I was reminded of a mantra I used with a charity a couple of years ago – to be prompt in thanking them for their help.  The phrase I used was to “thank before you bank.”  They were to send the acknowledgment of the gift before the check was even presented to the bank for deposit.  It affected cash flow, but it taught a valuable lesson.

Before I urged them to this action, thank you letters went out months afterward, if at all.  One local corporation provided a truckload of gently-used computers for the organization’s school, but three months later had yet to receive acknowledgment that the donation was received and shipped to the overseas location.  The company’s generosity was stifled for lack of ten minutes to write a note and the cost of a postage stamp.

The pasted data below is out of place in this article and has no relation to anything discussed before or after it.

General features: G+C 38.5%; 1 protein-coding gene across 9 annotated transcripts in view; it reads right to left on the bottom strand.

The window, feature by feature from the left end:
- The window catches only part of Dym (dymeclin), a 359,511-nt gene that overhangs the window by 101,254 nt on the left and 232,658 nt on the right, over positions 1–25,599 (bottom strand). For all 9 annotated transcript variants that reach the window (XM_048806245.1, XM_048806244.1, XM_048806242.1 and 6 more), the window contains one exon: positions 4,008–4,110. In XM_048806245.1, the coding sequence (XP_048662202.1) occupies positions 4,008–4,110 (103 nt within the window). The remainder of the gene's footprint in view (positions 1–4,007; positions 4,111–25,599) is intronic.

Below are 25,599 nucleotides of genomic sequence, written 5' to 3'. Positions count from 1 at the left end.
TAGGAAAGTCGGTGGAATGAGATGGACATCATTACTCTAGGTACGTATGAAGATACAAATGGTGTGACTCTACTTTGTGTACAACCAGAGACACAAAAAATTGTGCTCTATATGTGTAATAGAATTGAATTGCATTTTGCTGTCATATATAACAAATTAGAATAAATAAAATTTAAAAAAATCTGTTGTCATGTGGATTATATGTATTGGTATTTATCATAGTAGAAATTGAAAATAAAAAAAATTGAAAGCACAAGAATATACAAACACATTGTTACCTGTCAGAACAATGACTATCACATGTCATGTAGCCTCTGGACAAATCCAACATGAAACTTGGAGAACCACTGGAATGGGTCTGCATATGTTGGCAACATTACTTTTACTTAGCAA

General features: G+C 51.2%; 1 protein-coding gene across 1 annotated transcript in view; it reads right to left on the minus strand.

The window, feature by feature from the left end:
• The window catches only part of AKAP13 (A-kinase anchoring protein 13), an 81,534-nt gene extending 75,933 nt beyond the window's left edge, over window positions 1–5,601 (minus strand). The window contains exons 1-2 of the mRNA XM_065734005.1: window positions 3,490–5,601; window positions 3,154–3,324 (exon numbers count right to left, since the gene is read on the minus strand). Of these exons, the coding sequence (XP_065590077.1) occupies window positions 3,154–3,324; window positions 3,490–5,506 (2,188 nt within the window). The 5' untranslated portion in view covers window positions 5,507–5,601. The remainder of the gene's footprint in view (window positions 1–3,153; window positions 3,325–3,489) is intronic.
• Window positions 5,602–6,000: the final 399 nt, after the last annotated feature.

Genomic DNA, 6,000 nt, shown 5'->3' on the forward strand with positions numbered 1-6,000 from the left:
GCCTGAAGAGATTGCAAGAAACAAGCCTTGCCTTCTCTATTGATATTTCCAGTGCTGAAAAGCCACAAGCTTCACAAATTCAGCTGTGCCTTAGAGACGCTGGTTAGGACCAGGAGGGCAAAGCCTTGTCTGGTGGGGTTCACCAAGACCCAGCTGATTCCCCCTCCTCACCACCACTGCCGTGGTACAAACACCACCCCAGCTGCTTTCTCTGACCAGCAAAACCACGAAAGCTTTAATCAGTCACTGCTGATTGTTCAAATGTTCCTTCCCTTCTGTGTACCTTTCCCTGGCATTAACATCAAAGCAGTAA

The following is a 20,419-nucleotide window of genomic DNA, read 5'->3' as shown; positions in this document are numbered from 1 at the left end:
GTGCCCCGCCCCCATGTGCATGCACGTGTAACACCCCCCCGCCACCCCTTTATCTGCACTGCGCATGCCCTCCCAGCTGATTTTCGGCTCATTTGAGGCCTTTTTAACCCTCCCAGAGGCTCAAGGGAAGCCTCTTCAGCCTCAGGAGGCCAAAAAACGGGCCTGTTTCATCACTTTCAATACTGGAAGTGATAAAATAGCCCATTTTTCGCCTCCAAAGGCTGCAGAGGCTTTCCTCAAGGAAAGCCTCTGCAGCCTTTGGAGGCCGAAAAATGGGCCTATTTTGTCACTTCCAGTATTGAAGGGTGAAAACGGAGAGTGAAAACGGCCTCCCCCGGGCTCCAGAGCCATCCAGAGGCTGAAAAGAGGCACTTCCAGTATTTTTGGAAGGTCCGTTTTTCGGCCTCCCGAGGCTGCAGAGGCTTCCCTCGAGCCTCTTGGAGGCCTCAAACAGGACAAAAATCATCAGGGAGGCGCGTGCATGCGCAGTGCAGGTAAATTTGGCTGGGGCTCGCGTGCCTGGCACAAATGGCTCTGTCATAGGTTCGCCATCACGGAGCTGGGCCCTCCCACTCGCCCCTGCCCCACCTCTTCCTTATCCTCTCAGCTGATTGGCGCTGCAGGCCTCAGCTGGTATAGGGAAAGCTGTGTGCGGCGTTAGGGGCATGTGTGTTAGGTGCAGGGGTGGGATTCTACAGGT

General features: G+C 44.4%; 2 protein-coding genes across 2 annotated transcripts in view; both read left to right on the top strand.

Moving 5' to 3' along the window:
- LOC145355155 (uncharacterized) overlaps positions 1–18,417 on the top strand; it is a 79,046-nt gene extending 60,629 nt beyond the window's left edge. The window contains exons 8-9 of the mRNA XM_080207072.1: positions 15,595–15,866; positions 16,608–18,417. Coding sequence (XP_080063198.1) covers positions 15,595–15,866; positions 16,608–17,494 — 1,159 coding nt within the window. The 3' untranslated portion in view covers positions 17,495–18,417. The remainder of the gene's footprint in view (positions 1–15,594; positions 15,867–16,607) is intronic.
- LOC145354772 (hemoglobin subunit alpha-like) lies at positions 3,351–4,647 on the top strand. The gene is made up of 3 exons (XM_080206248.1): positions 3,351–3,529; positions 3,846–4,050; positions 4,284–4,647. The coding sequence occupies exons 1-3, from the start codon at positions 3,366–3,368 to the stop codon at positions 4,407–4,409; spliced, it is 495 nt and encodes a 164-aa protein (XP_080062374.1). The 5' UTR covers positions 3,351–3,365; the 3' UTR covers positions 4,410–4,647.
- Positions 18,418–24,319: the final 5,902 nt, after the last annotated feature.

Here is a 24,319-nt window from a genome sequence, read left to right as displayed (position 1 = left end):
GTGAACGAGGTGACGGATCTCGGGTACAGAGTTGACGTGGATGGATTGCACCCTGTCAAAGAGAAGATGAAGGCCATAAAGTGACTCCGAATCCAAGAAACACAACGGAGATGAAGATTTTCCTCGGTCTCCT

When someone gives you money to do your charity work, they deserve to know their money was well spent and bought what you said it would.  Not that you would squander their donation.  It’s just that you ought to tell them.  (They might give a follow-up donation for future projects.)

I was talking to someone from a church I helped for a while about a decade ago.  They needed a new sanctuary, and a partner association wanted space for volunteers to stay in when they came to help.